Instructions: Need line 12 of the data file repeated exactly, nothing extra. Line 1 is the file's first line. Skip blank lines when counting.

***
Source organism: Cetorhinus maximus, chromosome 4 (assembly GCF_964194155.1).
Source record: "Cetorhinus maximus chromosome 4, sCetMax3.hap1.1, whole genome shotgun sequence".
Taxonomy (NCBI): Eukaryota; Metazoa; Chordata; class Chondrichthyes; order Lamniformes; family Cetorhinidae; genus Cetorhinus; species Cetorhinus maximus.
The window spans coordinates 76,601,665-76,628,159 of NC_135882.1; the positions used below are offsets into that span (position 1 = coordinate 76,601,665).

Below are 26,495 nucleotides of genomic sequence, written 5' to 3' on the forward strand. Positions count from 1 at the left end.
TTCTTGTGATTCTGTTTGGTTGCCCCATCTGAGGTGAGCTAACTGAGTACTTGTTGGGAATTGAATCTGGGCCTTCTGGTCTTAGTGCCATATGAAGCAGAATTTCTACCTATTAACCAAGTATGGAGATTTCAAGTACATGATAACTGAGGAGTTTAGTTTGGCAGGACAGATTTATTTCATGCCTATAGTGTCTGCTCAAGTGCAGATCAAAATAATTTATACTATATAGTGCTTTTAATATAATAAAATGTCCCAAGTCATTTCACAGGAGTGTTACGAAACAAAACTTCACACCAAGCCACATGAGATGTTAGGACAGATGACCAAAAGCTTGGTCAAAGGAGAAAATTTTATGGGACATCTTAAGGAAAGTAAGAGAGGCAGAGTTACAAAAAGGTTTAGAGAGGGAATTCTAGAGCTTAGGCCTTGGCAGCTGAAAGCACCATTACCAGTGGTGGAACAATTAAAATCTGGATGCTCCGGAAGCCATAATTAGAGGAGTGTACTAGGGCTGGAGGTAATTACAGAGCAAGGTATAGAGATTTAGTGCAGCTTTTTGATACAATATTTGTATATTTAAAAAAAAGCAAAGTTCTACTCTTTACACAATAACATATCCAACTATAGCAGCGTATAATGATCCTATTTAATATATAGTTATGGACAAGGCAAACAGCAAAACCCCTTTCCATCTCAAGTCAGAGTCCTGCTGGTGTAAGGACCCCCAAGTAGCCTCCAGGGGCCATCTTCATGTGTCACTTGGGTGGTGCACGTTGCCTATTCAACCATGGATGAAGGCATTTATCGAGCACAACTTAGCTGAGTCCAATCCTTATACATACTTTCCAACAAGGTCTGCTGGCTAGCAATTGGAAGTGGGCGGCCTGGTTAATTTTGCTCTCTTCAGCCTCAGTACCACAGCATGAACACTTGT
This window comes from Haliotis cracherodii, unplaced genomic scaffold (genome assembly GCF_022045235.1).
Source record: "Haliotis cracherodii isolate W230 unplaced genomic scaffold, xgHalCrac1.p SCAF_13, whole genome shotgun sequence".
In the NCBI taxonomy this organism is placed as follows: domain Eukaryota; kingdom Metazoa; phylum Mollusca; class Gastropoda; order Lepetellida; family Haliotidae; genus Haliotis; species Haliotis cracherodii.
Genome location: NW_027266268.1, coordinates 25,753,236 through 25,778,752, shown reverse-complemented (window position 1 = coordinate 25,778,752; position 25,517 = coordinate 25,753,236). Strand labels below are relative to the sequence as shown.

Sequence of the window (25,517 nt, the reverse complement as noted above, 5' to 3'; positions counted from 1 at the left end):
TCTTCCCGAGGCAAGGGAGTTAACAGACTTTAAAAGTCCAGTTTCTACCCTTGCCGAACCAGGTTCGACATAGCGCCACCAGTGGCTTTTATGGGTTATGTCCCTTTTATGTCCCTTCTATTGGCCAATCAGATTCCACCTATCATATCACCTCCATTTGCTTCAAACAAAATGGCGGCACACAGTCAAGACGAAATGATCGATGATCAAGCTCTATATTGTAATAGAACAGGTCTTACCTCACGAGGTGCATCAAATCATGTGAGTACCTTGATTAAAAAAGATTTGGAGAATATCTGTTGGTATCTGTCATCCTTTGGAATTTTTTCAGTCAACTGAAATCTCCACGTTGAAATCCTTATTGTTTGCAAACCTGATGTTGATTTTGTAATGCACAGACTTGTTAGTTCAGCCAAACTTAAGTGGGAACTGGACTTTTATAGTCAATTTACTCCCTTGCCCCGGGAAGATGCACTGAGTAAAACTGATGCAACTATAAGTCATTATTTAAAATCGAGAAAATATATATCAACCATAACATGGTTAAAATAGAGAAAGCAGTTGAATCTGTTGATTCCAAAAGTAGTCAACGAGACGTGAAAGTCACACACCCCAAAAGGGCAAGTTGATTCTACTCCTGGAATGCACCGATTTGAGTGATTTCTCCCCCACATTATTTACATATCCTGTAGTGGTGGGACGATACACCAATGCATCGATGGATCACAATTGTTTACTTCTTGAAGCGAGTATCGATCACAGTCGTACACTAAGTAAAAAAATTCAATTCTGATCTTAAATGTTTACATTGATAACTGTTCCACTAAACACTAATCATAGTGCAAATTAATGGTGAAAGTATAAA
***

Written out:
TCTTCCCGAGGCAAGGGAGTTAACAGACTTTAAAAGTCCAGTTTCTACCCTTGCCGAACCAGGTTCGACATAGCGCCACCAGTGGCTTTTATGGGTTATGTCCCTTTTATGTCCCTTCTATTGGCCAATCAGATTCCACCTATCATATCACCTCCATTTGCTTCAAACAAAATGGCGGCACACAGTCAAGACGAAATGATCGATGATCAAGCTCTATATTGTAATAGAACAGGTCTTACCTCACGAGGTGCATCAAATCATGTGAGTACCTTGATTAAAAAAGATTTGGAGAATATCTGTTGGTATCTGTCATCCTTTGGAATTTTTTCAGTCAACTGAAATCTCCACGTTGAAATCCTTATTGTTTGCAAACCTGATGTTGATTTTGTAATGCACAGACTTGTTAGTTCAGCCAAACTTAAGTGGGAACTGGACTTTTATAGTCAATTTACTCCCTTGCCCCGGGAAGATGCACTGAGTAAAACTGATGCAACTATAAGTCATTATTTAAAATCGAGAAAATATATATCAACCATAACATGGTTAAAATAGAGAAAGCAGTTGAATCTGTTGATTCCAAAAGTAGTCAACGAGACGTGAAAGTCACACACCCCAAAAGGGCAAGTTGATTCTACTCCTGGAATGCACCGATTTGAGTGATTTCTCCCCCACATTATTTACATATCCTGTAGTGGTGGGACGATACACCAATGCATCGATGGATCACAATTGTTTACTTCTTGAAGCGAGTATCGATCACAGTCGTACACTAAGTAAAAAAATTCAATTCTGATCTTAAATGTTTACATTGATAACTGTTCCACTAAACACTAATCATAGTGCAAATTAATGGTGAAAGTATAAA